Psychologists also agree that it is perfectly normal for us to feel less motivated and slower in the transition between autumn and winter. Feeling down is not necessarily winter depression, as the term is so often misused.
This “low” can even be explained medically, which we will go into in more detail in the next article. At this point, however, we can already say that the lack of light in the transition period we’ve described also changes our hormones.
The “sleep hormone” melatonin, in particular, is secreted more strongly than usual causing us to become tired more quickly. At the same time, the release of the “happiness hormone” serotonin, is reduced. No wonder that at this time of year you want to hang your head and hide like a hedgehog in hibernation.
In principle, none of this would be a problem if we had the opportunity to withdraw in this time and recharge our energy reserves. Many Nordic cultures show us how to do this. They allow themselves to “hibernate socially” during this time and use the break to look inside themselves.
The problem is unfortunately that in our society these natural tendencies are turned into symptoms. So, if you are more listless than usual and have mood swings during autumn and winter, you are quickly said to suffer from “winter depression”.
Almost all employers expect us to perform to the same standard as in other months. Time for self-reflection in this phase is a natural function of consciousness and very important for all of us. Maybe there are some bosses who need to read this.
What is it that we so desperately need in the dark season instead?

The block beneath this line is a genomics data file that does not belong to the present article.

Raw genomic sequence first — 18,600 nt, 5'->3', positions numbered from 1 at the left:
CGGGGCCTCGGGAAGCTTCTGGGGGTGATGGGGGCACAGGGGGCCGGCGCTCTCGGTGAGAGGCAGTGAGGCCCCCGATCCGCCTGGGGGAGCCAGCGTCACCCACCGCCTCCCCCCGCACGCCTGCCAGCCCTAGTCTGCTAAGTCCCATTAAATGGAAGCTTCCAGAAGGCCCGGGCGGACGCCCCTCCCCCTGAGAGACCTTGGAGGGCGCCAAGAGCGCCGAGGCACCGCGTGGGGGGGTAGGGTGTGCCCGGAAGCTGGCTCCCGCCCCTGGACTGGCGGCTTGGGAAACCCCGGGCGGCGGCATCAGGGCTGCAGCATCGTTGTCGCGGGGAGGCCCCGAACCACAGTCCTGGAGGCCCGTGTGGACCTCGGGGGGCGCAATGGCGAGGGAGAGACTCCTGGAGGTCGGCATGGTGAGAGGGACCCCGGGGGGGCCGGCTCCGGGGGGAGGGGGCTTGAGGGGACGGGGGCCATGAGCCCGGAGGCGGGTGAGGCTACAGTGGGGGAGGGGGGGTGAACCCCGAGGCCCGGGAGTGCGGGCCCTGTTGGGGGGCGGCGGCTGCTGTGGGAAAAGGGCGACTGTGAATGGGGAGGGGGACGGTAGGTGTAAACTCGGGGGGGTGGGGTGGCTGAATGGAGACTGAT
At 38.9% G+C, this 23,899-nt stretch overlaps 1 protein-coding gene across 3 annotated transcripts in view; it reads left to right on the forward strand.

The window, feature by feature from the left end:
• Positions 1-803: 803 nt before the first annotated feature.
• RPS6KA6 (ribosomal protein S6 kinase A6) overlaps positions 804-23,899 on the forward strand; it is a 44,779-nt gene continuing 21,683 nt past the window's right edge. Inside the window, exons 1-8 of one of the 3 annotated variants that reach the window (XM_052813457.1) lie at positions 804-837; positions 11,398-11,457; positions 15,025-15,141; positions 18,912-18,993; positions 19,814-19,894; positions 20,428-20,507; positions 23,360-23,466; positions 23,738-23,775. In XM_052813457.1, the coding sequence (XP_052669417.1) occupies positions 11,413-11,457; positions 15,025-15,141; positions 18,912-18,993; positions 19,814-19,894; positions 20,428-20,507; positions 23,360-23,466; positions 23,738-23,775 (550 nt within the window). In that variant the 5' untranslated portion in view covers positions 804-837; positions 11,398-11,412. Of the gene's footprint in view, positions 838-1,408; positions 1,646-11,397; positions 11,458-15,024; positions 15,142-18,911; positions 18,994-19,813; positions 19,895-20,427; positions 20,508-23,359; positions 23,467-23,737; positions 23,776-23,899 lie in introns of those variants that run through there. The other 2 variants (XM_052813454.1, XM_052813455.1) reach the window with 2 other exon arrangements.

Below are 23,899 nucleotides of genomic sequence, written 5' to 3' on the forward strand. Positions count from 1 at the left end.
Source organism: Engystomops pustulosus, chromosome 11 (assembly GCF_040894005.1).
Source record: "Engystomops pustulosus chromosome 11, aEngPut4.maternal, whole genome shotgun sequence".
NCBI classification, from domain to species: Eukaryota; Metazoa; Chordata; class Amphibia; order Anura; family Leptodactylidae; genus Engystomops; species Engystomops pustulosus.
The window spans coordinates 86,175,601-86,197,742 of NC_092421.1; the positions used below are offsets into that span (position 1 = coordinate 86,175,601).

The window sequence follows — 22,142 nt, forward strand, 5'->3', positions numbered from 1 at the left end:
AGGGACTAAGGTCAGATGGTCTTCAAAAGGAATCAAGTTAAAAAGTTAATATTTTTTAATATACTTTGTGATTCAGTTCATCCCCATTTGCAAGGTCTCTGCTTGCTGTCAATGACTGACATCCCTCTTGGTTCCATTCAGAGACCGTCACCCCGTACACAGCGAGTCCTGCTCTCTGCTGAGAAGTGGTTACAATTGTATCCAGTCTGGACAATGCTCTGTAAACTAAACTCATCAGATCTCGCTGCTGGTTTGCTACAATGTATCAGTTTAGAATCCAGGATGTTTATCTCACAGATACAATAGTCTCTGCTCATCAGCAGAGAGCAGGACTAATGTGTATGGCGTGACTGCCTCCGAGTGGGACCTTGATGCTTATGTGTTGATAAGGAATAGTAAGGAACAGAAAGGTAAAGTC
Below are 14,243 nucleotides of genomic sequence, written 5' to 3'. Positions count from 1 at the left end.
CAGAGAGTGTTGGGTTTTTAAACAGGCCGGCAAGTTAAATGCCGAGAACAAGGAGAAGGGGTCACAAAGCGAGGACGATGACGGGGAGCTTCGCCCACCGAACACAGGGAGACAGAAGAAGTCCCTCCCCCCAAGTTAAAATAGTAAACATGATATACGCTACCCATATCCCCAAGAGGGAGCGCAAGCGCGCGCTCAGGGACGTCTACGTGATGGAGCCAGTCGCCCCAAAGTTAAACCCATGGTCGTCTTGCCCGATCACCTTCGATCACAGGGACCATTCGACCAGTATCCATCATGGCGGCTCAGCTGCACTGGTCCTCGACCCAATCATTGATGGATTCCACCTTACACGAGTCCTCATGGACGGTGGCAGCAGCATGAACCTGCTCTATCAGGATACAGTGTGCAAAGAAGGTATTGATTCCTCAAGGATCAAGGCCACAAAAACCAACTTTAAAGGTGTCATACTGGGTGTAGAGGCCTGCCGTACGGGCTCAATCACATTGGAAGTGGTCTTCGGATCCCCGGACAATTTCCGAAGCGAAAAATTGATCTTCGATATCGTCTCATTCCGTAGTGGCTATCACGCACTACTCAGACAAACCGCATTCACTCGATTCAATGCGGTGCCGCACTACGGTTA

Instead of pushing ourselves to our limits in this dark season and challenging our bodies to perform at the same level with less energy, we should have the courage to dive into our own darkness.
The fact that the days are getting shorter and the nights longer is an invitation to face the darkness of life and face our own fears – and thus our ego and our subconscious. In this way we have the necessary time to prepare for the rebirth that awaits us only three months later.
We can train ourselves to see autumn and winter for what it is: a time of change, saying “goodbye”, letting go of inner resistance, and inner cleansing.
It is the time when we’re able to withdraw to our homes with a cup of cocoa without a guilty conscience, cancel appointments and let old issues come to the surface again: which thoughts are ready to be released and which still weigh heavily on you?
But above all, it’s a time of gratitude and retrospect. We can ask ourselves what has made us particularly happy in the past year and which difficult phases have caused us to grow. In this way we give both body and mind the tranquility they need to face the light with all our strength in spring and start a new cycle all over again.
So, what will you do for yourself on cold days?
We hope that this article has inspired you to retreat and dedicate time to yourself on cold and dark days. Things won’t always be easy during this time of metamorphosis – but they don’t have to be.
Or to put it in Richard Bach’s words: “What is the end of the world for the caterpillar, the master calls a butterfly.”
Immerse yourself in this time of change – with all your senses and the feelings that go with them. To be able to start anew stronger in the spring. With everything that you are left with.
Your Humanoo team